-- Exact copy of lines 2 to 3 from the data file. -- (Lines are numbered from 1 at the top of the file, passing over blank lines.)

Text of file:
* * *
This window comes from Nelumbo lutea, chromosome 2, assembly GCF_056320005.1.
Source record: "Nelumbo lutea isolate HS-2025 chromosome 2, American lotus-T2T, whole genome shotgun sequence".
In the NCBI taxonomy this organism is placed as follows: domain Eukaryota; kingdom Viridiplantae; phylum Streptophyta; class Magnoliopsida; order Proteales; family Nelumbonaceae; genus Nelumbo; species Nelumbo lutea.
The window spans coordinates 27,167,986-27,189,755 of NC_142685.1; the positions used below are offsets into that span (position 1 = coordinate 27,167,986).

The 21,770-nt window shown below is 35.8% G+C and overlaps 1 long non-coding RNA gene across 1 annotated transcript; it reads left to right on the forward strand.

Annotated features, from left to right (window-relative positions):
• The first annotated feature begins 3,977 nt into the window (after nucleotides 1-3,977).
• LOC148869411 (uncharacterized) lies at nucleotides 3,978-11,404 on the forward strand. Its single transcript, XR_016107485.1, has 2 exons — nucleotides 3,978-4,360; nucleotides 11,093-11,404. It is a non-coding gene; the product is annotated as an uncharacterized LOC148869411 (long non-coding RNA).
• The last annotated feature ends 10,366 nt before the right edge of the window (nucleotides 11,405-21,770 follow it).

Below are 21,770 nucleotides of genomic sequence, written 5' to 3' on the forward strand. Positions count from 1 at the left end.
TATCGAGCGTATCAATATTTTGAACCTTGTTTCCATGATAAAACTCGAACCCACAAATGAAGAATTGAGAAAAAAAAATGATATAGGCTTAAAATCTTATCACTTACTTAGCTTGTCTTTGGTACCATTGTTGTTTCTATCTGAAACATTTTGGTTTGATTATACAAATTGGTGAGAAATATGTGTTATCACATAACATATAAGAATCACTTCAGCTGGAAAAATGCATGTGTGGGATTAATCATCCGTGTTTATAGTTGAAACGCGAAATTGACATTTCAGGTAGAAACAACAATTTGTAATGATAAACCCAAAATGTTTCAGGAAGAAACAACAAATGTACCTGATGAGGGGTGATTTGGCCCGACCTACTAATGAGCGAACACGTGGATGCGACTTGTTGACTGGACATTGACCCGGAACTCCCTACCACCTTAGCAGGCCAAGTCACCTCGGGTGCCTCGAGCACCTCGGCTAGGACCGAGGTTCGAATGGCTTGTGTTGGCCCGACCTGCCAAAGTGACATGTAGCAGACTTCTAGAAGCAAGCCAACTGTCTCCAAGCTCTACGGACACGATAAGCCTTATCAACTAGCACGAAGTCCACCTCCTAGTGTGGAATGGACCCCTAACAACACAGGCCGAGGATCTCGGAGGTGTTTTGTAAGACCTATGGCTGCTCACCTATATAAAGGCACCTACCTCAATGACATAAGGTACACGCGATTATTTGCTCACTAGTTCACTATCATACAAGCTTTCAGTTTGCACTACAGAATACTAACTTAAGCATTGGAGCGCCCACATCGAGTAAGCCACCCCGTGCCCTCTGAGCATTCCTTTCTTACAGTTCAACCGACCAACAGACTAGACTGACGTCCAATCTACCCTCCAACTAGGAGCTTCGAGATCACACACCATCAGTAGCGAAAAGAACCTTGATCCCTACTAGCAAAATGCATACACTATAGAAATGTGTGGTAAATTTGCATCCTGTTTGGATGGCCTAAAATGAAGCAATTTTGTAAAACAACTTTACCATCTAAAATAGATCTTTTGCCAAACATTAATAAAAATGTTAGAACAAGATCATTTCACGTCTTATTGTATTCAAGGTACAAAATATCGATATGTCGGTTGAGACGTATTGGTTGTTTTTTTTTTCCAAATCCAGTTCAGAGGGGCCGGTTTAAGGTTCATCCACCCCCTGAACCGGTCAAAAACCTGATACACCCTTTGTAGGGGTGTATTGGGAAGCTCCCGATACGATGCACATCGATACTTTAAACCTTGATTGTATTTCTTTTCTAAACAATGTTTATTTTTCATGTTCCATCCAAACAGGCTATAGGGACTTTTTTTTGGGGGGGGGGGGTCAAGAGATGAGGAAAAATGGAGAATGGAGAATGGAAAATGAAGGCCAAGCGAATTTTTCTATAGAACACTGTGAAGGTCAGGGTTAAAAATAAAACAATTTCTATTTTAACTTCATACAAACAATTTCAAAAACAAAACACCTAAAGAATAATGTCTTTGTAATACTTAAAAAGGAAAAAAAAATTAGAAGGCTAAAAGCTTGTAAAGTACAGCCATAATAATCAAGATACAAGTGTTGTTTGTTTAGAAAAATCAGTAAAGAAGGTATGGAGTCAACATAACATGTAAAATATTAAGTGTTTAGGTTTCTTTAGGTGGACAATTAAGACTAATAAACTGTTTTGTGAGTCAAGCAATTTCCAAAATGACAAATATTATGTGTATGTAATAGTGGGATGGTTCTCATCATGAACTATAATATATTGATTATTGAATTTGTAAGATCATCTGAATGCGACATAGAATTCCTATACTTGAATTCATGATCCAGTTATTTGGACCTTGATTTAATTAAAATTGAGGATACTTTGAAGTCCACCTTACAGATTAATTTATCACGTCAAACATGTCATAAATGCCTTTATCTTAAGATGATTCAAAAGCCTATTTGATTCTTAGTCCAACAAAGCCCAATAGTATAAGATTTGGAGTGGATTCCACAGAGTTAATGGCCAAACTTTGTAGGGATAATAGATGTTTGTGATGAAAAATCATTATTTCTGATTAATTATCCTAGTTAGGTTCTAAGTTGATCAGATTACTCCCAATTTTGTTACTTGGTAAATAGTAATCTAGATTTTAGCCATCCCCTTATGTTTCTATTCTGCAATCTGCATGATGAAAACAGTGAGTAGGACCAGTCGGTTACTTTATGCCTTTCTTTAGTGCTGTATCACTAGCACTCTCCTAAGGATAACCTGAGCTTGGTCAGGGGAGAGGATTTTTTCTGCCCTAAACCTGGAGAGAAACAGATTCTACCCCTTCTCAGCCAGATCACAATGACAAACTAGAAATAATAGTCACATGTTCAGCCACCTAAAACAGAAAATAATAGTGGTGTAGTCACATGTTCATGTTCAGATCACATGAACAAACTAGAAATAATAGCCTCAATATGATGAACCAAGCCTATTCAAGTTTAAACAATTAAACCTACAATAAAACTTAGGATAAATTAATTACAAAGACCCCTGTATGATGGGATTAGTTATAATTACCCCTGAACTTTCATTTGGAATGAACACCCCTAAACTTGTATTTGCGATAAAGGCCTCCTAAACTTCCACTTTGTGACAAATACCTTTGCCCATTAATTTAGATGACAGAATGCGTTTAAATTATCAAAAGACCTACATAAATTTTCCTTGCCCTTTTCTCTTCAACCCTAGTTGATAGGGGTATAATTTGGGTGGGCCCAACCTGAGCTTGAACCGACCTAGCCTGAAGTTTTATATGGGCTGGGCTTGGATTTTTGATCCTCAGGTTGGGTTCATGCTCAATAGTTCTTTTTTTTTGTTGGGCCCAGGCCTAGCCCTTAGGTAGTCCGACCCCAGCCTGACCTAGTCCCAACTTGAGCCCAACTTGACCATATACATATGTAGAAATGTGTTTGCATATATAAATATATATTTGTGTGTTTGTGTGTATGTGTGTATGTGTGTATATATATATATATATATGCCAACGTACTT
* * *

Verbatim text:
Source record: "Nelumbo lutea isolate HS-2025 chromosome 2, American lotus-T2T, whole genome shotgun sequence".
In the NCBI taxonomy this organism is placed as follows: domain Eukaryota; kingdom Viridiplantae; phylum Streptophyta; class Magnoliopsida; order Proteales; family Nelumbonaceae; genus Nelumbo; species Nelumbo lutea.